Share Price Sell-off and Opportunity

The biggest issue facing shares currently is a lack of faith in management; the management team provided 2017 guidance that was between 10% and 15% below sell-side expectations depending on the chosen financial metric and, more specifically, provided additional financial data on the recently acquired Westfalia that implied 2016 earnings were lower than originally communicated.  Adding to this are fears that input costs could rise from both increasing steel prices and from a re-negotiation of NAFTA.  Due to the aforementioned, shares are down nearly 50% from their highs reached in December; a sell-off not commensurate with the actual operating performance of the underlying business.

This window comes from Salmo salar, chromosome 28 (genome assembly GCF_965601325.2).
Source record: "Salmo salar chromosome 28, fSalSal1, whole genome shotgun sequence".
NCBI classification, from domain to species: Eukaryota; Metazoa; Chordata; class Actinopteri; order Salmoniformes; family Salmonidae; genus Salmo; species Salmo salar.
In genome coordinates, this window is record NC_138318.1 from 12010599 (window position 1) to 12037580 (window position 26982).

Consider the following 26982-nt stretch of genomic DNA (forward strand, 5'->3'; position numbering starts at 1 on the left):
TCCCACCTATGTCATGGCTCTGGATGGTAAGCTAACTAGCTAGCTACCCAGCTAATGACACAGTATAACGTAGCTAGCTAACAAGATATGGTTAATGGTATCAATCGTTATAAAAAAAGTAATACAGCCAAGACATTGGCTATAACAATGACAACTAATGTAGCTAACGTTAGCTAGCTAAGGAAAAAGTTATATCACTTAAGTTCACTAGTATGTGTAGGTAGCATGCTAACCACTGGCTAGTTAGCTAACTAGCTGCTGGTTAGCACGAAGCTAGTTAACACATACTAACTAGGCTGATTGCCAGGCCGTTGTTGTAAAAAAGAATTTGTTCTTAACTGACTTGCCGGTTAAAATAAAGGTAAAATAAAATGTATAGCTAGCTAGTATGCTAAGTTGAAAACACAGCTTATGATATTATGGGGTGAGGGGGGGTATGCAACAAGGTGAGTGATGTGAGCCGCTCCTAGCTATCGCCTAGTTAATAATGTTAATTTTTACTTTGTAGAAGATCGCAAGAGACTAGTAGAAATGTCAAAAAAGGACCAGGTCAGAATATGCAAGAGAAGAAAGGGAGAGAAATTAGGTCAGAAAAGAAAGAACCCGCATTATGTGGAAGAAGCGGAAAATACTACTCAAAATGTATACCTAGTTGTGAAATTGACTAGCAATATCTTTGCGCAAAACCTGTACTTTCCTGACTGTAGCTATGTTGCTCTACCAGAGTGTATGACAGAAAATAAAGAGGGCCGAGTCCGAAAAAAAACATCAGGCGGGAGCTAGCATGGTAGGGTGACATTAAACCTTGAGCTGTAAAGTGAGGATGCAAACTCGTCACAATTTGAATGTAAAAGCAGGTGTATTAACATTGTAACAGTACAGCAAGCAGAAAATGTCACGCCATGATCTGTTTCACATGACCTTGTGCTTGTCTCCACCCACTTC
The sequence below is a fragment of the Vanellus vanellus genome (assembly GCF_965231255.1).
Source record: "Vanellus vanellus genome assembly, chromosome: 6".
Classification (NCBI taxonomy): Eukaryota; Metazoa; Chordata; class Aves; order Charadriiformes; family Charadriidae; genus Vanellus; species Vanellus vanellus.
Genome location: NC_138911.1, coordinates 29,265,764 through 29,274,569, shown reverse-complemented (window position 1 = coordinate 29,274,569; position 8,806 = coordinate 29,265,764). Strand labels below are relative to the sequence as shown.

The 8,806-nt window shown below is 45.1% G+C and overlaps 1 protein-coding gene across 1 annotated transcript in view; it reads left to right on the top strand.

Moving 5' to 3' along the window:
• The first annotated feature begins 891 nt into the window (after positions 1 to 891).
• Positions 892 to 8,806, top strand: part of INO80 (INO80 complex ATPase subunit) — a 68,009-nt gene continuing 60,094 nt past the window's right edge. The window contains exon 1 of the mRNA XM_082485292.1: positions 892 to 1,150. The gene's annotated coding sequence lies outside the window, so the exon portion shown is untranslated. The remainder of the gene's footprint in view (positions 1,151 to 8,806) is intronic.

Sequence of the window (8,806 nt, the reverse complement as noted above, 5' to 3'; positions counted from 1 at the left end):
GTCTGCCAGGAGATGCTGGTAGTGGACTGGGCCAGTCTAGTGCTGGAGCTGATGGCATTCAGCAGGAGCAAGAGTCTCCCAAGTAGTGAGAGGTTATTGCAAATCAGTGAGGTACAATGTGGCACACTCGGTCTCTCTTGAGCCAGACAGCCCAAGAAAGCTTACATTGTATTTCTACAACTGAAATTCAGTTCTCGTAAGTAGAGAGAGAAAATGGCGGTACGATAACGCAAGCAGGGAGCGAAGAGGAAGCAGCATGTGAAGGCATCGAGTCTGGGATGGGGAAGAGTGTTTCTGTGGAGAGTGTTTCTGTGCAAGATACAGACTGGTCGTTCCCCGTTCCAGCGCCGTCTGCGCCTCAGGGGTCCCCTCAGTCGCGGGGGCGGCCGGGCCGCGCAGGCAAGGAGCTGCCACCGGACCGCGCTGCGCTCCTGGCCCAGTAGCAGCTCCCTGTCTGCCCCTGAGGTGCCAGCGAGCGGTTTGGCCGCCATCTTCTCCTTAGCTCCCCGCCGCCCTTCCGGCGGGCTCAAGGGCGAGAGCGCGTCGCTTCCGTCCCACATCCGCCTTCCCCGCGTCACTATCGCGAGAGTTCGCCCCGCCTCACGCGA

·         The Westfalia acquisition was announced on August 25, 2016, at a purchase price of €167MM (or $189MM at 1.13 EUR/USD).  It was communicated at the time that the purchase multiple was 9.9x FY2016 EBITDA pre-synergies and 4.0x post-synergies, equating to US$19.1MM current EBITDA and an implied US$28MM in EBITDA synergies.  What was not made clear at the time was that the “9.9x EBITDA purchase multiple” was based on the acquired asset’s IFRS based accounting that allows for the capitalization of R&D, an item that is expensed under US GAAP. While the full amount of that R&D on a US GAAP basis was not known with certainty at the time of the transaction (full year statements would not be completed for another ~6 months), it would later be disclosed this line item totalled to ~$5MM, meaning like-for-like EBITDA was actually closer to ~$14MM or an implied 13.5x purchase multiple. This figure was meaningfully lower (~25% lower) than investors and sell side analysts had used to base their forward models off of, so when it was later disclosed investors, rightfully, felt misled.